With nurseries, childminders and baby groups closing to prevent the spread of Coronavirus (COVID-19), it’s difficult to maintain different levels of verbal communication that a child encounters. Whether your child can talk yet or not, it’s important to continue talking with them. Research has shown that the number of words children hear in their first days, months and years have a huge impact on their development in later life.


Brain building

Following the child’s lead is important in terms of brain development, and the development of language. Children developing a sense that what is going on in their mind is interesting and important to their carers. It motivates them to learn actively and engagingly rather than by repetition or simply hearing words spoken.

You don’t need to ‘teach’ your child, you can help them learn just by noticing what they are interested in, following what they are doing, and being curious.

Involving children in activities that they show interest in around the house, as you get on with daily tasks such as housework, feeding the pets or deciding what’s for lunch are all ways to encourage language and cognitive development.


Serve and return

An “environment of relationships” is crucial for the development of a child’s brain architecture. This early development lays the foundation for later outcomes such as doing their best at school, mental health, and getting on with others.

A child’s “serve and return” interaction with adults provides experiences that are unique to the child’s personality. These interactions build on their interests, capabilities, and initiative as well as shaping the child’s self-awareness and stimulate the growth of their heart and mind.



The Harvard Centre have explained serve and return into 5 easy steps.


Giving children choices

Choices are restricted at the moment so giving a child the choice between two different activities (even if both are considered to be a household ‘chore’) gives them a sense of control in what they are doing and builds their confidence.

There will be much that is outside of a child’s control and worrying/frightening, it can support wellbeing and promote resilience to give children some choices in the things that can be controlled.

For example, you could ask them ‘would you like to use the brush or hold the dustpan?’, or to offer them age-appropriate responsibilities so that they feel there is something they can contribute.

It is important to offer praise for the things that are done, as well as letting them know that mistakes are OK.


Home-Talk

The ideas below come from Home-Start’s Home-Talk programme, aimed at children from birth to the age of 3. They could be especially helpful now we are ‘Being at Home’ even more than usual.

Washing clothes

There’s a novelty in watching the washing machine go round – this is a perfect opportunity to involve children in the process.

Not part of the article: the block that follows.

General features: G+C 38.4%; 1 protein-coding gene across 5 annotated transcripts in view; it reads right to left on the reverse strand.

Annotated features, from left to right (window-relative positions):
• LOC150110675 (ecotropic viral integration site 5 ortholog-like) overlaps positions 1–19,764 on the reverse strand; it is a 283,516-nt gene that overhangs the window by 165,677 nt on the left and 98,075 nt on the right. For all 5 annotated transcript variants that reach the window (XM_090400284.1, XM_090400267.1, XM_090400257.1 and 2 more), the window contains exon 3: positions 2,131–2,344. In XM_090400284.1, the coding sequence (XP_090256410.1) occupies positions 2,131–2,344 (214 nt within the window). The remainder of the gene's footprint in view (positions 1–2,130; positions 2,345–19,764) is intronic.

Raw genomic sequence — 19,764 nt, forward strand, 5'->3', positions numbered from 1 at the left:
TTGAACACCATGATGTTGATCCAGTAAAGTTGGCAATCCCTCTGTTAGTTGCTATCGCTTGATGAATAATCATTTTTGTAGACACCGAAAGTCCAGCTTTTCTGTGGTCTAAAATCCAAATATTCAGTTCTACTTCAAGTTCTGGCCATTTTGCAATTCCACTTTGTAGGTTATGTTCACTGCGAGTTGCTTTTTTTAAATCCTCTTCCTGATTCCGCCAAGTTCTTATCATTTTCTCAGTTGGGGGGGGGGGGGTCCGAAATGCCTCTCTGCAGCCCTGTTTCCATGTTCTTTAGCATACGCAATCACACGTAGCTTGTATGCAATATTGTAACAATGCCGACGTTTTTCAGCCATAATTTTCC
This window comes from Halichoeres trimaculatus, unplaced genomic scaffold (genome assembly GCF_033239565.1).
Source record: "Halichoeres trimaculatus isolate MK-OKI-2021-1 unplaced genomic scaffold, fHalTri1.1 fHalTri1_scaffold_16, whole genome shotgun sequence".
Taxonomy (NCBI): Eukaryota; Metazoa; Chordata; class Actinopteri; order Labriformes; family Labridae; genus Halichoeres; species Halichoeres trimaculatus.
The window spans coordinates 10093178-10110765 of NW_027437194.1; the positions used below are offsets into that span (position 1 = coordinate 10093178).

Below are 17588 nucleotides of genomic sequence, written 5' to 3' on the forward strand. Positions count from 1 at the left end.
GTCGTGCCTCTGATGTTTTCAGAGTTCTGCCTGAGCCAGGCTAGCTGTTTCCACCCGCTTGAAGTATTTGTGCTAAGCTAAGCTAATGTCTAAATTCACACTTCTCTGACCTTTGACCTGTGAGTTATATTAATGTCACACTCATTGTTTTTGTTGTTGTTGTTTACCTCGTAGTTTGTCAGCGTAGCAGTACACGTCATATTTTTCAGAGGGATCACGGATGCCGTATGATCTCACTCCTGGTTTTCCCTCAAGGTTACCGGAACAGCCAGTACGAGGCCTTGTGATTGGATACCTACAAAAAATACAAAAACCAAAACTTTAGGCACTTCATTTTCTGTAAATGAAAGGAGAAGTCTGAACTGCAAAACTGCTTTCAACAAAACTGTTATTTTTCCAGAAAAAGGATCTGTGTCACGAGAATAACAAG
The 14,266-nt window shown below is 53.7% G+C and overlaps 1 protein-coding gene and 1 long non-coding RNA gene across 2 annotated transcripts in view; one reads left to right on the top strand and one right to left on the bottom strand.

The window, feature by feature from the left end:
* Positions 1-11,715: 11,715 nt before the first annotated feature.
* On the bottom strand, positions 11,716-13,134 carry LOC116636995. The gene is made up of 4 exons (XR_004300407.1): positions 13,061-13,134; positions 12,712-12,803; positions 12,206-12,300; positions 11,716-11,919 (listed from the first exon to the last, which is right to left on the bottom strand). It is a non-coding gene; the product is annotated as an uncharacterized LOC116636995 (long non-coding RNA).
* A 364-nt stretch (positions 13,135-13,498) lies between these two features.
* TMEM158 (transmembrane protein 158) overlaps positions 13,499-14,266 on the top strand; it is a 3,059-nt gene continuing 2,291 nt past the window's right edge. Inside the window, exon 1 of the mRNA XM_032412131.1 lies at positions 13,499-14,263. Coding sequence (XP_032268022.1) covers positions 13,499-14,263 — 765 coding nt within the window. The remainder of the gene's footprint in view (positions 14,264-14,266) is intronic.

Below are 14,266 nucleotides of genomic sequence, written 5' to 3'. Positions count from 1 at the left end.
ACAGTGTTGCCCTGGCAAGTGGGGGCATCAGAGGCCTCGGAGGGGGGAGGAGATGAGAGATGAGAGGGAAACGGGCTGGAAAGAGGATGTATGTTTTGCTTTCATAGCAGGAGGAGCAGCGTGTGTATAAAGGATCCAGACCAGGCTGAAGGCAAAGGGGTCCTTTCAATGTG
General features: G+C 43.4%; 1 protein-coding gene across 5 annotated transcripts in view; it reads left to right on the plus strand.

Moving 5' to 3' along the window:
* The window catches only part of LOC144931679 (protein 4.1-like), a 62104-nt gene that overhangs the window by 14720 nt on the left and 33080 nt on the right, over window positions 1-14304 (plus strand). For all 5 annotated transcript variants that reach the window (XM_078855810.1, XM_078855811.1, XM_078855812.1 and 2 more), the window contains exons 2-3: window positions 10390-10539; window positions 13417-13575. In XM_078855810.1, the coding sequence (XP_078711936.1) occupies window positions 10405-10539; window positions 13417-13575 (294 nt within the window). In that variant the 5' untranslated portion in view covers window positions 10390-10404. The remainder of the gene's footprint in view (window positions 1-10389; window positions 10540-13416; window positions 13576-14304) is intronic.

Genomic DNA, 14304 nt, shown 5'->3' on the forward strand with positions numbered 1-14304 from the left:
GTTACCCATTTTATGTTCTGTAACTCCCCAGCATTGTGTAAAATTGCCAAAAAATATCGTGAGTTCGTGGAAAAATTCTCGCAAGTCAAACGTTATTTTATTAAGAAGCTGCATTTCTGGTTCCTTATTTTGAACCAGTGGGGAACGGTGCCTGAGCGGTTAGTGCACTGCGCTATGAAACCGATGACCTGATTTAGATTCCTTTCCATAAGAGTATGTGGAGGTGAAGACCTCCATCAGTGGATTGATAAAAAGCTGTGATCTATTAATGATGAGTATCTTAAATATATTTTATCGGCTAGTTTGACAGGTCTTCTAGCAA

Infants

  • Watching the washing machine go round – pointing out each person’s clothing
  • Feeling the vibration as it spins
  • Making sounds with the vibration

Toddlers

  • Sorting the washing into colours and naming items of clothing
  • Folding the clean laundry
  • Putting away – ‘who’s socks are these?’

 Recycling

Sorting out boxes and bottles into the recycling can be an opportunity to talk to a child about what’s on the box, what happens to recycling and why it’s important.

Infants

  • Vocabulary – ‘all gone’, ‘empty’
  • Building with empty packages
  • Stacking

Toddlers

  • Sorting materials – plastic, paper etc
  • Colours of recycling bins
  • Sizes of packages

 

Tidying up

Tidying up is great preparation for school and nursery, which will often have ‘tidy up time’. It’s also (sometimes) a good incentive – if they tidy up they can have lunch or play with something new! 

Infants and toddlers

  • Naming
  • Sorting – these go together
  • Counting
  • Colours

Extra tips:

When naming items, for example when washing up or tidying up, start with things your child has heard before or can say themselves. Add in new items one at a time. Lots of repetition from you will help your child learn new names.

Do you have any books that talk about any of these activities? Looking at a book together where the characters do similar activities can help you talk more. ‘Do you remember when we read about Maisie tidying up?’

If your child isn’t keen to join in with the activity, you can still talk about what you are doing. ‘Mummy has run out of clean socks! Let’s see how many socks there are here – 1,2,3… If we put them into the washing machine now, tomorrow they will be nice and clean and I can wear them again’.

Remember to share your activities with the Home-Start family on social media by tagging @homestartuk and using #AtHomeWithHomeStart